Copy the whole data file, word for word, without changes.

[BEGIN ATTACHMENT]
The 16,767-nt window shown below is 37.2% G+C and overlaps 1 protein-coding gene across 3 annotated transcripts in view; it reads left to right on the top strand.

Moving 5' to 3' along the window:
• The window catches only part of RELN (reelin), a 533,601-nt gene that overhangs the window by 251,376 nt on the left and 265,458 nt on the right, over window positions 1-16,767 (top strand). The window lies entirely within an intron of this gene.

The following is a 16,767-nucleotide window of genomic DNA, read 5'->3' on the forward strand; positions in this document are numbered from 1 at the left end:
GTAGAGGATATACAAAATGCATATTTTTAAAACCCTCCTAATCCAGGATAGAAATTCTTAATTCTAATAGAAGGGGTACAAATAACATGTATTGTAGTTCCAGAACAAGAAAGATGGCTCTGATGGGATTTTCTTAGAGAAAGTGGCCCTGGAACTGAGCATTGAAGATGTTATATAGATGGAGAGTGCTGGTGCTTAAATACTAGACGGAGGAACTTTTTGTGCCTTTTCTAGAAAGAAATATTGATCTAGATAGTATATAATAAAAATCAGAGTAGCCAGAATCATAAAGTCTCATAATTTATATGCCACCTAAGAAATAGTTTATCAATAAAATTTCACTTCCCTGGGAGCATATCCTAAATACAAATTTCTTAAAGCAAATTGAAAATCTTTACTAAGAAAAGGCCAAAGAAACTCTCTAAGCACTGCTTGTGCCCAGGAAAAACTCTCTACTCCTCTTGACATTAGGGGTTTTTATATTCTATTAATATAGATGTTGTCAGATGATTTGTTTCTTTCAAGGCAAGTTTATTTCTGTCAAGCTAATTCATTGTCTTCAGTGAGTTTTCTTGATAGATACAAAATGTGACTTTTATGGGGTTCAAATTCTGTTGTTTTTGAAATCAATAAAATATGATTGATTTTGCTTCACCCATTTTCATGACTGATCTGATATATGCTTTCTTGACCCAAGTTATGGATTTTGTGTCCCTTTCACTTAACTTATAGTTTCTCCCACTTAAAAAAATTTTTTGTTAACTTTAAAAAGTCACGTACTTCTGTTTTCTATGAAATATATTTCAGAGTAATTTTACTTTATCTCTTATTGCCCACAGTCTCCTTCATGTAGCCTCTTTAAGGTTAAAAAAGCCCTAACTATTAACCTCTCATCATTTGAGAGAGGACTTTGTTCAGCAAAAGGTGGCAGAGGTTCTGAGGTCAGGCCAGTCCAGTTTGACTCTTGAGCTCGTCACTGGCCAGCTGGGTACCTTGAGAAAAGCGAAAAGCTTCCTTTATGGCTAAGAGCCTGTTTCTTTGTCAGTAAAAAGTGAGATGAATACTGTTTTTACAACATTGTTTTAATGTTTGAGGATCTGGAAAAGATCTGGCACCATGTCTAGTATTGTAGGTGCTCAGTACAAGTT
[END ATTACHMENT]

The 16,767-nt window shown below is 37.2% G+C and overlaps 1 protein-coding gene across 3 annotated transcripts in view; it reads left to right on the top strand.

Moving 5' to 3' along the window:
• The window catches only part of RELN (reelin), a 533,601-nt gene that overhangs the window by 251,376 nt on the left and 265,458 nt on the right, over window positions 1-16,767 (top strand). The window lies entirely within an intron of this gene.

The following is a 16,767-nucleotide window of genomic DNA, read 5'->3' on the forward strand; positions in this document are numbered from 1 at the left end:
GTAGAGGATATACAAAATGCATATTTTTAAAACCCTCCTAATCCAGGATAGAAATTCTTAATTCTAATAGAAGGGGTACAAATAACATGTATTGTAGTTCCAGAACAAGAAAGATGGCTCTGATGGGATTTTCTTAGAGAAAGTGGCCCTGGAACTGAGCATTGAAGATGTTATATAGATGGAGAGTGCTGGTGCTTAAATACTAGACGGAGGAACTTTTTGTGCCTTTTCTAGAAAGAAATATTGATCTAGATAGTATATAATAAAAATCAGAGTAGCCAGAATCATAAAGTCTCATAATTTATATGCCACCTAAGAAATAGTTTATCAATAAAATTTCACTTCCCTGGGAGCATATCCTAAATACAAATTTCTTAAAGCAAATTGAAAATCTTTACTAAGAAAAGGCCAAAGAAACTCTCTAAGCACTGCTTGTGCCCAGGAAAAACTCTCTACTCCTCTTGACATTAGGGGTTTTTATATTCTATTAATATAGATGTTGTCAGATGATTTGTTTCTTTCAAGGCAAGTTTATTTCTGTCAAGCTAATTCATTGTCTTCAGTGAGTTTTCTTGATAGATACAAAATGTGACTTTTATGGGGTTCAAATTCTGTTGTTTTTGAAATCAATAAAATATGATTGATTTTGCTTCACCCATTTTCATGACTGATCTGATATATGCTTTCTTGACCCAAGTTATGGATTTTGTGTCCCTTTCACTTAACTTATAGTTTCTCCCACTTAAAAAAATTTTTTGTTAACTTTAAAAAGTCACGTACTTCTGTTTTCTATGAAATATATTTCAGAGTAATTTTACTTTATCTCTTATTGCCCACAGTCTCCTTCATGTAGCCTCTTTAAGGTTAAAAAAGCCCTAACTATTAACCTCTCATCATTTGAGAGAGGACTTTGTTCAGCAAAAGGTGGCAGAGGTTCTGAGGTCAGGCCAGTCCAGTTTGACTCTTGAGCTCGTCACTGGCCAGCTGGGTACCTTGAGAAAAGCGAAAAGCTTCCTTTATGGCTAAGAGCCTGTTTCTTTGTCAGTAAAAAGTGAGATGAATACTGTTTTTACAACATTGTTTTAATGTTTGAGGATCTGGAAAAGATCTGGCACCATGTCTAGTATTGTAGGTGCTCAGTACAAGTT